Just recently I was out in the backyard stirring my still-frozen compost heap, muttering incantations--imprecations--under my breath as I endeavored to wake it up for spring. Maxine Kumin lived on a horse farm, and her compost heap was of another order entirely. For Poetry Month this year I present her meditation on compost.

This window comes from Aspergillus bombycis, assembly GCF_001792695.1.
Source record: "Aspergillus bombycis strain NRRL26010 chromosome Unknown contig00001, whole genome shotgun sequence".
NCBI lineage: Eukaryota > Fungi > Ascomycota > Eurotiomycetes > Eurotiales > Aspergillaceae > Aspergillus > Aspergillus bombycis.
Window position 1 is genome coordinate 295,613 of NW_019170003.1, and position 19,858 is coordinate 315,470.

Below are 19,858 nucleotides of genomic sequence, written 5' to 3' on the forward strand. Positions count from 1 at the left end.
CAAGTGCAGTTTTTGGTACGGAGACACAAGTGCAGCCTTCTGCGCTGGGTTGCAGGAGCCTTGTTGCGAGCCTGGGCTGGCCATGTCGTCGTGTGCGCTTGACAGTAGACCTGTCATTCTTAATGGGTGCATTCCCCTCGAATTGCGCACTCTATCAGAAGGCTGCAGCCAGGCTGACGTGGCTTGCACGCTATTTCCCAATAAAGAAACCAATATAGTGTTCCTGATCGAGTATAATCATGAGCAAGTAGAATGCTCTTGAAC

(From Where I Live: New and Selected Poems 1990-2010)The Brown MountainWhat dies out of us and our creatures,out of our fields and gardens,comes slowly back to improve us:the entire mat of nasturtiumsafter frost has blackened them,sunflower heads the birds have picked clean, the stillsticky stalks of milkweedtorn from the pasture, coffee grounds,eggshells, moldy potatoes,the tough little trees that oncewere crowded with brussels sprouts,tomatoes cat-faced or bitten intoby inquisitive chipmunks,gargantuan cucumbers gone softfrom repose. Not the corn stalks and shucks,not windfall apples. Theseare sanctified by the horses.The lettuces are revisedas rabbit pellets, holy with nitrogen.Whatever fodder is offered the sheepcomes back to us as raisinsof useful dung.Compost is our future.The turgid brown mountainsteams, releasingthe devil's own methane vapor,cooking our castoffs so that fromour spatterings and embarrassments--cat vomit, macerated mice,rotten squash, burst berries,a mare's placenta, failed melons,dog hair, hoof parings--arisesa rapture of blackest humus.Dirt to top-dress, dig in. Dirt fitfor the gardens of commoner and king.